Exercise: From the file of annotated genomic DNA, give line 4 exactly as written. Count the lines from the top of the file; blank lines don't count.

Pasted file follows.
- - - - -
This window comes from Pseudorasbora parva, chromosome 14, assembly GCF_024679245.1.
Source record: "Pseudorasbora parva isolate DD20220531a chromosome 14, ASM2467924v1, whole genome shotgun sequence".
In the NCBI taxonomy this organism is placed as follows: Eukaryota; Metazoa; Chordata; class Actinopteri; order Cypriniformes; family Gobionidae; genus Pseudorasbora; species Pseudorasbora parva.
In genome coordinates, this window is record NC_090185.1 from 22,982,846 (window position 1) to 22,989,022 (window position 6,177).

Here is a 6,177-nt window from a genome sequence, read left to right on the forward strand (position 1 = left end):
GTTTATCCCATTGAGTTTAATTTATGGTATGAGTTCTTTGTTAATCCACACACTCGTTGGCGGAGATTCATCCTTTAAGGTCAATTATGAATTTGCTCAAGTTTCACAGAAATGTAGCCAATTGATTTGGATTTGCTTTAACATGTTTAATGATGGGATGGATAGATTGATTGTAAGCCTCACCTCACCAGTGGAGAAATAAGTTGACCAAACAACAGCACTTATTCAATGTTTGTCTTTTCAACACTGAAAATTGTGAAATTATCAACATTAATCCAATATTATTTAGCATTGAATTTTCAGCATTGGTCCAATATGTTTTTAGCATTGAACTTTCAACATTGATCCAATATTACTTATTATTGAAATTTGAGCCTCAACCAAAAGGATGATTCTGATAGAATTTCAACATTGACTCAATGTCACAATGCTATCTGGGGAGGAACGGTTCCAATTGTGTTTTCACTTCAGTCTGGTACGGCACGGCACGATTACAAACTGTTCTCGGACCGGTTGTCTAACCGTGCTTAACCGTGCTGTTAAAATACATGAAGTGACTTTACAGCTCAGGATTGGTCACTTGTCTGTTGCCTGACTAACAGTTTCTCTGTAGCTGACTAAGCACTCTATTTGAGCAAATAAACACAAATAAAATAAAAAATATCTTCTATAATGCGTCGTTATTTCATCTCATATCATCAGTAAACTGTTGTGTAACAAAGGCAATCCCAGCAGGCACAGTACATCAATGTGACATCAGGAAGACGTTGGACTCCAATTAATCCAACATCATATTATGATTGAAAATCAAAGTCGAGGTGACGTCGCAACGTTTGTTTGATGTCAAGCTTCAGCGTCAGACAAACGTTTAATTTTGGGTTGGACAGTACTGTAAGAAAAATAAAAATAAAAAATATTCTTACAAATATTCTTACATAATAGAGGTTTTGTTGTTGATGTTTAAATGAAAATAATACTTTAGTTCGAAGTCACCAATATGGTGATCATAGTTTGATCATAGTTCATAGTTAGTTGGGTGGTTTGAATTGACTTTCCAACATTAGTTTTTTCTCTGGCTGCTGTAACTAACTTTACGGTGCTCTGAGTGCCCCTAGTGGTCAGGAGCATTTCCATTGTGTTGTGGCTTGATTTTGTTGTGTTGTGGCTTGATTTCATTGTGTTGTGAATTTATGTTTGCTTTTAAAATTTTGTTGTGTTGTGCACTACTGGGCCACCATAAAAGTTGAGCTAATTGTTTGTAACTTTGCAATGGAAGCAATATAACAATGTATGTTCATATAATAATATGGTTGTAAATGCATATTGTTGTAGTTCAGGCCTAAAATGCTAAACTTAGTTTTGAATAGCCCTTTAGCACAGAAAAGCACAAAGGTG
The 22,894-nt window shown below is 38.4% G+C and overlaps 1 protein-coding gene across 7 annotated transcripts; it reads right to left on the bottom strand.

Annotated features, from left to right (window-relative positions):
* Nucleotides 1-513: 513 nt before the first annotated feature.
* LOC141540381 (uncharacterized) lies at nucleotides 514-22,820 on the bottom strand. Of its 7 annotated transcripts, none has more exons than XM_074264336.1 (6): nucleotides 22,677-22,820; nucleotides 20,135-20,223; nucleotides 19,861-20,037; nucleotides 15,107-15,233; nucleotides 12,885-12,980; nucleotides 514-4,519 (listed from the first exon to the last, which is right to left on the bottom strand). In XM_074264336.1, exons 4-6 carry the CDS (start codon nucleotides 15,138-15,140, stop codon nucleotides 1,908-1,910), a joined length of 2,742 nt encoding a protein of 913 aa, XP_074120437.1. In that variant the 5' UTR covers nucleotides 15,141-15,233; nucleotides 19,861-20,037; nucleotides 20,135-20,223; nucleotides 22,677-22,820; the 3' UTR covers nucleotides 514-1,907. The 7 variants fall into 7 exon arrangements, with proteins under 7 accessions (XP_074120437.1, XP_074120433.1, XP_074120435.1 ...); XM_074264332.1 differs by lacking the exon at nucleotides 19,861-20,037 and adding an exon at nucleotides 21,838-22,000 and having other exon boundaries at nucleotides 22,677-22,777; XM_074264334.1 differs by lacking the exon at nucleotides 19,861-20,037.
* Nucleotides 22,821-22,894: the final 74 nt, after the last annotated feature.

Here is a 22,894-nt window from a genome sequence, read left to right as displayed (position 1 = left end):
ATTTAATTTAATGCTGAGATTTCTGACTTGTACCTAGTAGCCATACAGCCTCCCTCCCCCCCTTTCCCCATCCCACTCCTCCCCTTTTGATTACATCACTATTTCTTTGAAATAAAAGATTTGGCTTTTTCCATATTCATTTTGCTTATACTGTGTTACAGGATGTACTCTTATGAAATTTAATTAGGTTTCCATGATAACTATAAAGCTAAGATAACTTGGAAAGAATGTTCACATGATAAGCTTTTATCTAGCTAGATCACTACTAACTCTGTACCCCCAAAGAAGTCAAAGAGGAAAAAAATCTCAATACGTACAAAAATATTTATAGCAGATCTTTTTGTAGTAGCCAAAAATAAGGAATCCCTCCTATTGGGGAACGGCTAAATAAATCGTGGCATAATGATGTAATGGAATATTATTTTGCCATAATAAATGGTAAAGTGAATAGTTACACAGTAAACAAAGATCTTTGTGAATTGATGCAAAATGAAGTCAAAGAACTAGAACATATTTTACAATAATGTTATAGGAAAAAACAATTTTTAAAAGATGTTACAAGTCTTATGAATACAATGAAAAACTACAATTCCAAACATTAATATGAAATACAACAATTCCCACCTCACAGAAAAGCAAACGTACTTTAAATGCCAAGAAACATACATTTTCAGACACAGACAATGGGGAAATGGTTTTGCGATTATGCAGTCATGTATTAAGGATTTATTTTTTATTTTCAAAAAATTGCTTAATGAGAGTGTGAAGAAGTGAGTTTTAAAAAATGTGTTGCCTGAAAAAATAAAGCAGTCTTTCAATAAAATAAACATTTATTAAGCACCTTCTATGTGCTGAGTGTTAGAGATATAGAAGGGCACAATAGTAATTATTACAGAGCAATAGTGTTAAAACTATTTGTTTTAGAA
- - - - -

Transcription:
In genome coordinates, this window is record NC_090185.1 from 22,982,846 (window position 1) to 22,989,022 (window position 6,177).